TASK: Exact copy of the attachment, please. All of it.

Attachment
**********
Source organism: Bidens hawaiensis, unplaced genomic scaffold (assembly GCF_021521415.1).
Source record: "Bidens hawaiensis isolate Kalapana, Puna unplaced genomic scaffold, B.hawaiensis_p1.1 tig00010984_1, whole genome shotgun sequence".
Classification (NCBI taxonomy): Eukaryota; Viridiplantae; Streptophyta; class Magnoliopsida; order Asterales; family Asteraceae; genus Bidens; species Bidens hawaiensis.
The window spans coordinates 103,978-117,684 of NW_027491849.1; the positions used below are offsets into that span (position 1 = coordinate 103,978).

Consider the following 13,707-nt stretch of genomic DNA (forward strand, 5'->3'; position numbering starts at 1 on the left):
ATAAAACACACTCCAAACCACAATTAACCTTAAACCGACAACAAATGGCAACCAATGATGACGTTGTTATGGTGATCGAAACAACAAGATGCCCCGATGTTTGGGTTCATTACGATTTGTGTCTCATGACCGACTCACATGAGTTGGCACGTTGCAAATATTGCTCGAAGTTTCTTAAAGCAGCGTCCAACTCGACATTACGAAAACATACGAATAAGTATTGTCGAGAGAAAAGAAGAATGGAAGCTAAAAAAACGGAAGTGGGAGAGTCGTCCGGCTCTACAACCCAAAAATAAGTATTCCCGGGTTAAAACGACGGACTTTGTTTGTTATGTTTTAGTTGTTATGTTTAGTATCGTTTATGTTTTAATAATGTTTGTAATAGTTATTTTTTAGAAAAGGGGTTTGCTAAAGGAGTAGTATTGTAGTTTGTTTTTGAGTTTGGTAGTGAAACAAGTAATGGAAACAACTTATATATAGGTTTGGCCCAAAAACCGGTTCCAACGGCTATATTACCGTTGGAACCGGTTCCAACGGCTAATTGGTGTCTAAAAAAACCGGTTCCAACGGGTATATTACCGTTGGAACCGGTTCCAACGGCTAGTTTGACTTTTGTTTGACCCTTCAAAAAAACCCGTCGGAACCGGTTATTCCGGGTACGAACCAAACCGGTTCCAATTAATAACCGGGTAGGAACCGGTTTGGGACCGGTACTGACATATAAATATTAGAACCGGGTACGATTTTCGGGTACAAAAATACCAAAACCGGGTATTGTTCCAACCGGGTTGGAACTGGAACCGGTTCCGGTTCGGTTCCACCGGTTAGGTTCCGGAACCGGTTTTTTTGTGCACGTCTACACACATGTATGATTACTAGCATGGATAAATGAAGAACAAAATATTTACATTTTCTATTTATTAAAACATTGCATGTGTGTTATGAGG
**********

Source organism: Bidens hawaiensis, unplaced genomic scaffold (assembly GCF_021521415.1).
Source record: "Bidens hawaiensis isolate Kalapana, Puna unplaced genomic scaffold, B.hawaiensis_p1.1 tig00010984_1, whole genome shotgun sequence".
Classification (NCBI taxonomy): Eukaryota; Viridiplantae; Streptophyta; class Magnoliopsida; order Asterales; family Asteraceae; genus Bidens; species Bidens hawaiensis.
The window spans coordinates 103,978-117,684 of NW_027491849.1; the positions used below are offsets into that span (position 1 = coordinate 103,978).

Consider the following 13,707-nt stretch of genomic DNA (forward strand, 5'->3'; position numbering starts at 1 on the left):
ATAAAACACACTCCAAACCACAATTAACCTTAAACCGACAACAAATGGCAACCAATGATGACGTTGTTATGGTGATCGAAACAACAAGATGCCCCGATGTTTGGGTTCATTACGATTTGTGTCTCATGACCGACTCACATGAGTTGGCACGTTGCAAATATTGCTCGAAGTTTCTTAAAGCAGCGTCCAACTCGACATTACGAAAACATACGAATAAGTATTGTCGAGAGAAAAGAAGAATGGAAGCTAAAAAAACGGAAGTGGGAGAGTCGTCCGGCTCTACAACCCAAAAATAAGTATTCCCGGGTTAAAACGACGGACTTTGTTTGTTATGTTTTAGTTGTTATGTTTAGTATCGTTTATGTTTTAATAATGTTTGTAATAGTTATTTTTTAGAAAAGGGGTTTGCTAAAGGAGTAGTATTGTAGTTTGTTTTTGAGTTTGGTAGTGAAACAAGTAATGGAAACAACTTATATATAGGTTTGGCCCAAAAACCGGTTCCAACGGCTATATTACCGTTGGAACCGGTTCCAACGGCTAATTGGTGTCTAAAAAAACCGGTTCCAACGGGTATATTACCGTTGGAACCGGTTCCAACGGCTAGTTTGACTTTTGTTTGACCCTTCAAAAAAACCCGTCGGAACCGGTTATTCCGGGTACGAACCAAACCGGTTCCAATTAATAACCGGGTAGGAACCGGTTTGGGACCGGTACTGACATATAAATATTAGAACCGGGTACGATTTTCGGGTACAAAAATACCAAAACCGGGTATTGTTCCAACCGGGTTGGAACTGGAACCGGTTCCGGTTCGGTTCCACCGGTTAGGTTCCGGAACCGGTTTTTTTGTGCACGTCTACACACATGTATGATTACTAGCATGGATAAATGAAGAACAAAATATTTACATTTTCTATTTATTAAAACATTGCATGTGTGTTATGAGG